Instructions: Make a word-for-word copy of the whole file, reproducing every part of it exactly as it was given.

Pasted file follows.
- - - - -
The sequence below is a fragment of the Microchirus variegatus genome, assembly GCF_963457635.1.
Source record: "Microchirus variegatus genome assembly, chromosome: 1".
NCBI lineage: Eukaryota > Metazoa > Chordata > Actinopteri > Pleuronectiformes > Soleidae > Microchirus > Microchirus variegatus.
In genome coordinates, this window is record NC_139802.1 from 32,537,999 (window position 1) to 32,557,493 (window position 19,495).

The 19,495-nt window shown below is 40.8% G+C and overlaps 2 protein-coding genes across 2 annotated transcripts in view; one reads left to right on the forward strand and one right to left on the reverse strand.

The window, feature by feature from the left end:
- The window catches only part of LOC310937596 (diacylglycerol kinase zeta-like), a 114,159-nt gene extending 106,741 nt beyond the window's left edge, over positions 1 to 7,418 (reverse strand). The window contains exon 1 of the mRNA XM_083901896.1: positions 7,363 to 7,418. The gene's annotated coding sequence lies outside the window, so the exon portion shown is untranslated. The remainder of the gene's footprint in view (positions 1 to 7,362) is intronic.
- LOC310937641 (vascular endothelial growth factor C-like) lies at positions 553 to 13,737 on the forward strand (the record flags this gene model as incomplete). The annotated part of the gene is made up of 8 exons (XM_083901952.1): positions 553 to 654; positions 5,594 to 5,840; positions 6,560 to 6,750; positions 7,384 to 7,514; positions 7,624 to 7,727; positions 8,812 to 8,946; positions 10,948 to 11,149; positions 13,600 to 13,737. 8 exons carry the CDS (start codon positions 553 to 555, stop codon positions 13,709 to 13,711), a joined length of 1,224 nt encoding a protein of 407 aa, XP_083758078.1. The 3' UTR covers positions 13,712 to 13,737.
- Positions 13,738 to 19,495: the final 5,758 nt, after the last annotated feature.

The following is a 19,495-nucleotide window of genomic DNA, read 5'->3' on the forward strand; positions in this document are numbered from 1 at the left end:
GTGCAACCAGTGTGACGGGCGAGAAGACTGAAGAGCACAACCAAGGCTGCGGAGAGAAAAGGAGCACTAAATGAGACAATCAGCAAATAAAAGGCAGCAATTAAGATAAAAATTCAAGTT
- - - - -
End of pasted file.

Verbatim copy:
The sequence below is a fragment of the Microchirus variegatus genome, assembly GCF_963457635.1.
Source record: "Microchirus variegatus genome assembly, chromosome: 1".
NCBI lineage: Eukaryota > Metazoa > Chordata > Actinopteri > Pleuronectiformes > Soleidae > Microchirus > Microchirus variegatus.
In genome coordinates, this window is record NC_139802.1 from 32,537,999 (window position 1) to 32,557,493 (window position 19,495).

The 19,495-nt window shown below is 40.8% G+C and overlaps 2 protein-coding genes across 2 annotated transcripts in view; one reads left to right on the forward strand and one right to left on the reverse strand.

The window, feature by feature from the left end:
- The window catches only part of LOC310937596 (diacylglycerol kinase zeta-like), a 114,159-nt gene extending 106,741 nt beyond the window's left edge, over positions 1 to 7,418 (reverse strand). The window contains exon 1 of the mRNA XM_083901896.1: positions 7,363 to 7,418. The gene's annotated coding sequence lies outside the window, so the exon portion shown is untranslated. The remainder of the gene's footprint in view (positions 1 to 7,362) is intronic.
- LOC310937641 (vascular endothelial growth factor C-like) lies at positions 553 to 13,737 on the forward strand (the record flags this gene model as incomplete). The annotated part of the gene is made up of 8 exons (XM_083901952.1): positions 553 to 654; positions 5,594 to 5,840; positions 6,560 to 6,750; positions 7,384 to 7,514; positions 7,624 to 7,727; positions 8,812 to 8,946; positions 10,948 to 11,149; positions 13,600 to 13,737. 8 exons carry the CDS (start codon positions 553 to 555, stop codon positions 13,709 to 13,711), a joined length of 1,224 nt encoding a protein of 407 aa, XP_083758078.1. The 3' UTR covers positions 13,712 to 13,737.
- Positions 13,738 to 19,495: the final 5,758 nt, after the last annotated feature.

The following is a 19,495-nucleotide window of genomic DNA, read 5'->3' on the forward strand; positions in this document are numbered from 1 at the left end:
GTGCAACCAGTGTGACGGGCGAGAAGACTGAAGAGCACAACCAAGGCTGCGGAGAGAAAAGGAGCACTAAATGAGACAATCAGCAAATAAAAGGCAGCAATTAAGATAAAAATTCAAGTT